Bad At Making Art?

Without any encouragement to balance out the negative, many upcoming artists struggle to see their own worth.

Joseph Rivas, Columnist

As an artist, it both astonishes and upsets me when people tell others that they’re bad at making art. First of all, you can’t be bad at art, no matter what definition of art you subscribe to. The fact of the matter is that art is an expression of any form and, regardless of conventions, art will remain that way for the foreseeable future.

Late last year I decided to extend my artistic sensibilities to an audio format by starting a band. I felt like it was going nowhere and really, I was going nowhere. This was all caused by my pursual what I had conceived of as conventional music.

After this revelation I began anew. I gave my band a new name and, starting fresh, I wrote, recorded, and distributed an album (locally and for free) within three hours of the decision. I felt so fulfilled.

But along with the album, I included an email address so anyone who listened could contact me for whatever reason they wanted. My distribution of the album was interesting, to say the least, I made 11 cassette tapes and left them at a music store and public library and just hoped that people would pick it up and actually have a cassette player and give it a listen. And I was completely shocked to hear that in two weeks time four of my cassettes found their way from Phoenix to Seattle.

I received an email from a Seattle-based independent record store, asking me how I’d like my music to be distributed by giving me the option of keeping it free or allowing them to sell it, as well as asking me how I’d like the money spent on it to get to me. In the end I decided to allow them to sell it for $5 and let them keep all the profits, the manager also included a short paragraph telling me how much he liked it and how surprised he was to find out it made its way from Arizona to Seattle. This event changed how I viewed music as well as changing my overall attitude on art in general.

However, this one event is an outlier in terms of how people react and feel about my music. Most of the time, I’m laughed at or told that I “can’t play” or that I should “just stop,” and that’s upsetting to me. I’m concerned for how their interjections might affect others. I’d like to think I’ve developed thick skin for this kind of situation, but I know a lot of really great artists that have not. Someone yelling vitriol and garbage could break their spirit and they might stop doing what they love because of it. The fact that many artists, including myself, are regularly marginalized simply because the art or music they make isn’t “normal” or “beautiful” is really poisonous to not only the artist but art in general. Prominent and popular artists have lead to a great stagnation in terms of art advancing and reinventing itself, and it’s also lead to an oversaturation of artists chasing work that is similar to other artists’ work hoping to get similar recognition. Really, that’s not only sad and completely unsustainable.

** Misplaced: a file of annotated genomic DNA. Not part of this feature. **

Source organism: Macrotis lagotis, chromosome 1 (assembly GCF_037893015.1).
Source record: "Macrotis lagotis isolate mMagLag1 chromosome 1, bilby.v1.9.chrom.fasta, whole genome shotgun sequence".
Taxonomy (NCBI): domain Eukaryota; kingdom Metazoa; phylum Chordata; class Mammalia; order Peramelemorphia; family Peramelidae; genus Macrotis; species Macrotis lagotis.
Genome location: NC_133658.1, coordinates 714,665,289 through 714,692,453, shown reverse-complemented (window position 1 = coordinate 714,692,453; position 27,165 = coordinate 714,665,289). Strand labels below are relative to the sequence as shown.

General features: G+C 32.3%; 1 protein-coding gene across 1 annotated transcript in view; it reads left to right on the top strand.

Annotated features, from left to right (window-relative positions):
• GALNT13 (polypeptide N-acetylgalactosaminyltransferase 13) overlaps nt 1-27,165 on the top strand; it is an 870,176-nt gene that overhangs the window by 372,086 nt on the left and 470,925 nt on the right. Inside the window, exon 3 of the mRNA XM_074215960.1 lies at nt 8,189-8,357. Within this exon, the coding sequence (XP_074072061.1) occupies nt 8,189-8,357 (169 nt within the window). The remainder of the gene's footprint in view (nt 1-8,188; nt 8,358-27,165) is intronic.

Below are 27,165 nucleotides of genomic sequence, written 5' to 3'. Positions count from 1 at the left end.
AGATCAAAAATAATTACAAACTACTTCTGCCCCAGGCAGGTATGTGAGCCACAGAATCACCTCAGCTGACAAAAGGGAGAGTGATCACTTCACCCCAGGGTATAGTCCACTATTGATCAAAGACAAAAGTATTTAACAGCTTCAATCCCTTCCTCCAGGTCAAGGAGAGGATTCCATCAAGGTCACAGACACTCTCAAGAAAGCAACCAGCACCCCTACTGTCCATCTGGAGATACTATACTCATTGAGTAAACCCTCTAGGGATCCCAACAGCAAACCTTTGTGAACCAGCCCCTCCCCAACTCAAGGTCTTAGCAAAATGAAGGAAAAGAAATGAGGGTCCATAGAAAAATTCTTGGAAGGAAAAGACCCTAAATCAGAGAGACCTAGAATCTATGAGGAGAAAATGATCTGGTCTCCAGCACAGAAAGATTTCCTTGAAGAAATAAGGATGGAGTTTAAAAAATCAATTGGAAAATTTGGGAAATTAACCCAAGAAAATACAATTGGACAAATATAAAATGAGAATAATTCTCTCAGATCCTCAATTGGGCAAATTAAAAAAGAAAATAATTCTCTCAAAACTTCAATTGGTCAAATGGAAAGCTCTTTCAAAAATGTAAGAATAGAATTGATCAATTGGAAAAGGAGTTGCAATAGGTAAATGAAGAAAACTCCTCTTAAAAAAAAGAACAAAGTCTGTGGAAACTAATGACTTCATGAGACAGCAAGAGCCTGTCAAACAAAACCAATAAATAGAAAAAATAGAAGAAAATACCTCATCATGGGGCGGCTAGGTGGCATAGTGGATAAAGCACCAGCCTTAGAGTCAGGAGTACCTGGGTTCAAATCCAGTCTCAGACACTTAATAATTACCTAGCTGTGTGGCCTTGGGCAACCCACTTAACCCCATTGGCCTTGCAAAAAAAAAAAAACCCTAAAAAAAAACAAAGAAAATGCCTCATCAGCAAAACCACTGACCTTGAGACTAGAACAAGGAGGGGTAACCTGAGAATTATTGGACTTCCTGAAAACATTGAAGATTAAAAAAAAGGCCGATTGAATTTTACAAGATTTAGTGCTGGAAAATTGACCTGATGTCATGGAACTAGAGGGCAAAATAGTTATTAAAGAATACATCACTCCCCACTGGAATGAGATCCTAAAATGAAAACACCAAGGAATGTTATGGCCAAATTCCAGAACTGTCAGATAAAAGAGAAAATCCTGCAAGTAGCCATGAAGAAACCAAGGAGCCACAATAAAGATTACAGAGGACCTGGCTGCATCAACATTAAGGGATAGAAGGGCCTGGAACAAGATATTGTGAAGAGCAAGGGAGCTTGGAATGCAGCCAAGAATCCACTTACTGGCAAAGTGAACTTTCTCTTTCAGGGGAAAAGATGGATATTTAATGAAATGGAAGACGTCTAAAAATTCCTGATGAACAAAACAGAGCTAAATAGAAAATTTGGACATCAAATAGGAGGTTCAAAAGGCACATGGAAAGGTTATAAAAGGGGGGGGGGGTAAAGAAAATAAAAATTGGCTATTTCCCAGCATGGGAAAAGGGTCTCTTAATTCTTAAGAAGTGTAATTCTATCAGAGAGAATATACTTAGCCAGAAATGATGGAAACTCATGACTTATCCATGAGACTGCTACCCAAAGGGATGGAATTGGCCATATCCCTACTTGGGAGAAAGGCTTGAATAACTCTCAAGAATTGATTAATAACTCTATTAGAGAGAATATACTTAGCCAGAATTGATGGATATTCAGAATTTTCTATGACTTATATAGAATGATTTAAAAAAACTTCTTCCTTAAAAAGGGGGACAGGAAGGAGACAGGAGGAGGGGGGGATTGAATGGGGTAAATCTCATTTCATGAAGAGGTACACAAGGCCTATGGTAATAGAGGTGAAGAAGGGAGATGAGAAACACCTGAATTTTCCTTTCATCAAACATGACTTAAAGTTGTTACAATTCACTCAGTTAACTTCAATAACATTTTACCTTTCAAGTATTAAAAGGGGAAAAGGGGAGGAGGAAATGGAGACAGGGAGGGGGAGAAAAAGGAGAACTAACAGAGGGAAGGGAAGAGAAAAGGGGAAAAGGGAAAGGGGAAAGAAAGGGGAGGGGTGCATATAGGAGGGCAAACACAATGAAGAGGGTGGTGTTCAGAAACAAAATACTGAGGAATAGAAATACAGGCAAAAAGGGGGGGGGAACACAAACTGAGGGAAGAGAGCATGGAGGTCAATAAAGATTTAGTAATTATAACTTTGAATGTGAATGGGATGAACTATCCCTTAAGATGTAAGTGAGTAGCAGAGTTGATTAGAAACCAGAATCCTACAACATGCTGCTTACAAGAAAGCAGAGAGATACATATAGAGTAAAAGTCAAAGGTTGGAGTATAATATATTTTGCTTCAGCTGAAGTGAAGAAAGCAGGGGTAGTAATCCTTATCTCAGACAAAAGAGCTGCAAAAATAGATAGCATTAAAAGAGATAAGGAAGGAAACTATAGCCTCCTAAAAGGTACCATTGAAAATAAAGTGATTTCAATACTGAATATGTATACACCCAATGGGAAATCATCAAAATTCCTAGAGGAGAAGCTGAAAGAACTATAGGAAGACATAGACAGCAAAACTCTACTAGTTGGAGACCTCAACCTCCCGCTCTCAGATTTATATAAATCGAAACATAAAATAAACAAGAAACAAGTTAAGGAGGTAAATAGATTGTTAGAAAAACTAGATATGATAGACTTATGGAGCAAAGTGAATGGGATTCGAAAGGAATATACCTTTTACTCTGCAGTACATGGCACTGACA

Last week I went to a impromptu punk show under a bridge in downtown Phoenix where I discovered a band that is now my absolute favorite. They have no actual recorded songs and only a guitar with only one string. The band N.P.R. (stands for “Never Pay Rent”) are extremely unique and unlike anything I’ve ever heard for one simple reason. What they lack in conventional musical talent they make up for in pure unadulterated passion and it kills me to know that they’ll be lost to time and that nobody will ever hear them unless they were there. There were some that walked out on the show and missed out on the rawness of the lead singer. He practically spilled his guts with all of his emotional pain in a deluge of emotion and fury. It was beautiful to see and enlightening to hear.

Bands like N.P.R. will never change the world at large but I can say with certainty that they changed mine.

I urge every single person who reads this to set aside your unearned judgement towards what is and isn’t good and discover that the conventional notion of talent is just that. Where there are conventions, there are those who break them and do something that’s as extraordinary as it is revolutionary. If you don’t like my (or any other artists) art or music that’s alright, but I do ask that you give respect where respect is due.